Home' Independence : Independence Vol 33 No 1 May 2008 Contents Independence Volume 33 No. 1 65
Tim Oughton, Principal,
Scotch College is a coeducational school
of 820 students from Preschool to Year 12,
including 75 boarders in Years 7 to 12.
It is important for Heads to understand the
governance structure of the school they
aspire to lead. Scotch College's Council was
looking for a Principal to implement and
lead the school through significant change
but in my view did not have a governance
structure to support that. When I was ini-
tially encouraged to apply for the Head's
position there were 23 members on Council.
I have around 20 years' experience as a
member of councils and boards, including
chair of the board of trustees at my child-
ren's school in New Zealand. This is my
third Principalship. Having worked with
different governance models I know that
a board of over 20 governors is unwieldy,
and so I requested as a condition of accep-
ting the job at Scotch that the Council's
numbers be reduced to a realistic level.
The Council itself had already recognised
the need for a reduction in the number of
its members and this synergy enabled a
change in the College's constitution. We
now have a Council of 10.
As I've done with each school where I've
been Principal I began by interviewing all
teaching and non-teaching staff -- one on
one. Similarly, I also had lunch with every
Year 12 student in groups of 10 and talked
with them about the school, about what
worked well and what could be improved.
It was the students who gave me some of
the most valuable clues about where dev-
elopment was needed.
Coming from New Zealand, I thought it
prudent to provide a local context for my
thinking. We employed as a consultant a
long-serving Principal here in Adelaide,
Peter Lang, who has also worked with
AISSA. Peter was able to provide compa-
rative data from like schools both from wi-
thin South Australia and nationally, which
gave us valuable tools to assess a range of
financial and administrative factors.
After consultation with senior manage-
ment I was at the point where I was able
to go to staff with a base for consultation,
backed up by data and sound reasons for
change. Essentially, I wanted a focus on
pastoral care, with every staff member in-
volved, and I also wanted more learning
time built into the timetable.
The need for change was agreed. This ena-
bled me to come back with draft propo-
sals that went to consultative teams. By
the end of the year we'd come up with a
completely new timetable structure and
completely revamped the house system,
moving to a more personalised mentor-
style model where every staff member is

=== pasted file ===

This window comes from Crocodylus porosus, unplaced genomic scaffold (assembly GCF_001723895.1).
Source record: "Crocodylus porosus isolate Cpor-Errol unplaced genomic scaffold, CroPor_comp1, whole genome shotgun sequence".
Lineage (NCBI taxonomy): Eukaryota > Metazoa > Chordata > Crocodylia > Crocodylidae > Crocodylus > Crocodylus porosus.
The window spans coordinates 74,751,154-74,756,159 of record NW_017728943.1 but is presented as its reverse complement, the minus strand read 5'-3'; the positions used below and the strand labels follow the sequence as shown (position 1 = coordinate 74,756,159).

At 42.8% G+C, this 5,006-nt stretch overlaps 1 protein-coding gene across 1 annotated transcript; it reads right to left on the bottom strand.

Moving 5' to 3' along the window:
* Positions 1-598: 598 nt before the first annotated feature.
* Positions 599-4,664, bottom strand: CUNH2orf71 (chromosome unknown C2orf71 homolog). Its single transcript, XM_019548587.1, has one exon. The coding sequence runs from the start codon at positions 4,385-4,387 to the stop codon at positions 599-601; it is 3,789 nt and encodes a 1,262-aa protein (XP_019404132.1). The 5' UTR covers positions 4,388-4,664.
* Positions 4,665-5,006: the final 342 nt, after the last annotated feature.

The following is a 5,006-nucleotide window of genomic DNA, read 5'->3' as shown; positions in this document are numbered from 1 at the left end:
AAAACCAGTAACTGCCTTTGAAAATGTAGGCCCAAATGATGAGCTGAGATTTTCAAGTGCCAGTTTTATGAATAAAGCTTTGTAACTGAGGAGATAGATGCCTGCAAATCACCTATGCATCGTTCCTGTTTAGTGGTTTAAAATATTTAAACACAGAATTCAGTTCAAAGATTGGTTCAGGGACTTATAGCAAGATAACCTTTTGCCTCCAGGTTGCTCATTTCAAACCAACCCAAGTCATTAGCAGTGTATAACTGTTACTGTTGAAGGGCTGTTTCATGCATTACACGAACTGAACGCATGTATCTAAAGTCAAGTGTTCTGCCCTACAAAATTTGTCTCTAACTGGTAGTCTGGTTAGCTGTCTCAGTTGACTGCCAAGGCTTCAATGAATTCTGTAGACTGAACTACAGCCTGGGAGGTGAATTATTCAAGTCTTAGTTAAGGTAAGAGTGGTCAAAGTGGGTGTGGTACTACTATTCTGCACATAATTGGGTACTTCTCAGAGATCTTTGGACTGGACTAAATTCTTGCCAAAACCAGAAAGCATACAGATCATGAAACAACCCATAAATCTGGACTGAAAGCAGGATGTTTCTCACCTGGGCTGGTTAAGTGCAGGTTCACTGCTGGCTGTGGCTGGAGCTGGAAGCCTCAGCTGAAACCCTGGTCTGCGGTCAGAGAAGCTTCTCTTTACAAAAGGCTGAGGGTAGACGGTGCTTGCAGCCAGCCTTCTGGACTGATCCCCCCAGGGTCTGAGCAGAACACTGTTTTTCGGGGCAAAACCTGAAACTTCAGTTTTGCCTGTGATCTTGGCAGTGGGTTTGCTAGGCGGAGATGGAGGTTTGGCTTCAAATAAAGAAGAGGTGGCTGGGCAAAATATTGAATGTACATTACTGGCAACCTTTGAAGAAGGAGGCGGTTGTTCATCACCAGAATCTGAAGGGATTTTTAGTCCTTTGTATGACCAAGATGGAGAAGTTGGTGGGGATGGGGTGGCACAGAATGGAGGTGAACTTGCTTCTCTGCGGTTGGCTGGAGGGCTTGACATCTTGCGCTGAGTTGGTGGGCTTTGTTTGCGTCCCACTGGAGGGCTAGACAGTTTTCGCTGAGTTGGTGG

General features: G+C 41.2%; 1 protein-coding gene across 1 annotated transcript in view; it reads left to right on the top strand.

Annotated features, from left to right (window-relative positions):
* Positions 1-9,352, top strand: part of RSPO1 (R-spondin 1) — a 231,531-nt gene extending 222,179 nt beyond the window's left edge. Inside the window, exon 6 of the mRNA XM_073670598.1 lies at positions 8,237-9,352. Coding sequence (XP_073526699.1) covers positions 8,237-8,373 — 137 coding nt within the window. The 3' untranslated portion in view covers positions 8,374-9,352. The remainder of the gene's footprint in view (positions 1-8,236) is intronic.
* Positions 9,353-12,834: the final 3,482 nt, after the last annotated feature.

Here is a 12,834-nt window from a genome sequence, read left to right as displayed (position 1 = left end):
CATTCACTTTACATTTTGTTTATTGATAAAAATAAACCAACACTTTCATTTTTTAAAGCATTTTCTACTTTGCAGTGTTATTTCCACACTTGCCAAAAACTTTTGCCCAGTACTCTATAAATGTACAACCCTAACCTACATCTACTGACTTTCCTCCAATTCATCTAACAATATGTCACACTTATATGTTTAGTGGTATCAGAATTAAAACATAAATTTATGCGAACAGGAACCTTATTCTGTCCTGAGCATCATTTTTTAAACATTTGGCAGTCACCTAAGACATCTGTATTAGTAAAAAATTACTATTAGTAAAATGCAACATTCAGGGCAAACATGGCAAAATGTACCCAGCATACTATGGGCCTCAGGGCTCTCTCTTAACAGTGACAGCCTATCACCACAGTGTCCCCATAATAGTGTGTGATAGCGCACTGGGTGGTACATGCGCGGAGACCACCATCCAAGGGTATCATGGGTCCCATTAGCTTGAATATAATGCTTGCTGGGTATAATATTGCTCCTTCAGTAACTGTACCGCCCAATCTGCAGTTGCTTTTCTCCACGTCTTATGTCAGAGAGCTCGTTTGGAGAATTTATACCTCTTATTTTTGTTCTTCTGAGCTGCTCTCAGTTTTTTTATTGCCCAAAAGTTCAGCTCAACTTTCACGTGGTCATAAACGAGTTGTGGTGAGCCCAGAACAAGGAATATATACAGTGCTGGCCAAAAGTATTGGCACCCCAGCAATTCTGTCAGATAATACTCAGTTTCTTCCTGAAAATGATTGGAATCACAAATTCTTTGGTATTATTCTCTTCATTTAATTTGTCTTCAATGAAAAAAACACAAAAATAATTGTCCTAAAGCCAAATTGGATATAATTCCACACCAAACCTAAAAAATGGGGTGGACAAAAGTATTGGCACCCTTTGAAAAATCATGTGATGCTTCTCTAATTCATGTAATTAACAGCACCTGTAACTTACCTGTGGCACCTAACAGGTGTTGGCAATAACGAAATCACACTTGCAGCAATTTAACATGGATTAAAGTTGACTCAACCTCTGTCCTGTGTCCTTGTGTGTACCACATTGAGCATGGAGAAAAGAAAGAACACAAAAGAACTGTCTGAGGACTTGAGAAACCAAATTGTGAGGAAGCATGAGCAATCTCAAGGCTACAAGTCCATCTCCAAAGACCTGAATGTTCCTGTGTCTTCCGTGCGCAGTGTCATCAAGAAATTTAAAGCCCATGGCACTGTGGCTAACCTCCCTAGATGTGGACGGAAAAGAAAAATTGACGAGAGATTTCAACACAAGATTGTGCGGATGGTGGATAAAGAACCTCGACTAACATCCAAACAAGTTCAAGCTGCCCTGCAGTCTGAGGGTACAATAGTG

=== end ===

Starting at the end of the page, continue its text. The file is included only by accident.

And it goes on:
connected to a group of 15 students.
We introduced a new remuneration system
-- what we call the Scotch units model.
Basically the units are tied to the cost of a
period on the timetable, which gives staff
the flexibility to choose time or money and
gives me more flexibility to reward extra
work, particularly co-curricular effort.
On top of that we commenced negotiations
on the biennial collective employment con-
tract. I thought with all the other change
happening in the school this could be a
real sticking point, but it was actually
achieved in just two meetings. This was
partly because we changed the model of
negotiation as well. Previously the Head
had been the go-between between the
Council and staff with the Head acting as
spokesperson for the Council. Instead I
have chosen to advocate for the staff, so at
the negotiation table we had two Council
members, myself as CEO, two staff repre-
sentatives and the union representative.
We also established an environmental edu-
cation camp on Kangaroo Island, which will
be ready this year for a week's camp by
all the Year 8s. This has been a very exci-
ting initiative for me personally as I have
a very keen interest in the environment.
The change agenda in the first year was
huge. I don't think I've ever worked so
hard in my life, with 80 to 100 hour weeks
not uncommon. But there has been support
for change in every level of the school
because we have kept education at the
forefront. The changes have been about
enriching the educational experience of
I came into the role at Scotch with clear
objectives set by the Council, and I have
had their total support. It is the best
council I've ever worked with in 30 years
in education. The senior management
team has been with me the whole way
in a totally collaborative approach. This
makes an enormous difference. I've had
the support of the vast majority of staff,
and there have been no industrial issues.
I've had the support of parents. The
Scotch community is loaded with people
from all walks of life who can help me
with anything, be it finance or facilities,
and who have been more than willing to
take the time to chat over coffee.
I've been resolute in having a mentor out-
side the school and I cannot speak highly
enough of my colleagues. I have been
lucky enough to be welcomed into the
South Australian Principals' community
with open arms. In particular I've had tre-
mendous support from Heads in 'compe-
titor' schools. Perhaps they felt sorry for
a poor Kiwi coming in from the cold --
literally and figuratively! -- but I had never
before struck that level of cooperation.
When you walk into a community like
that, you feel this is a pretty good place.
It was the students
who gave me some
of the most valuable
clues about where
Links Archive Independence Vol 32 No 2 Oct 2007 Independence Vol 33 No 2 Oct 2008 Navigation Previous Page Next Page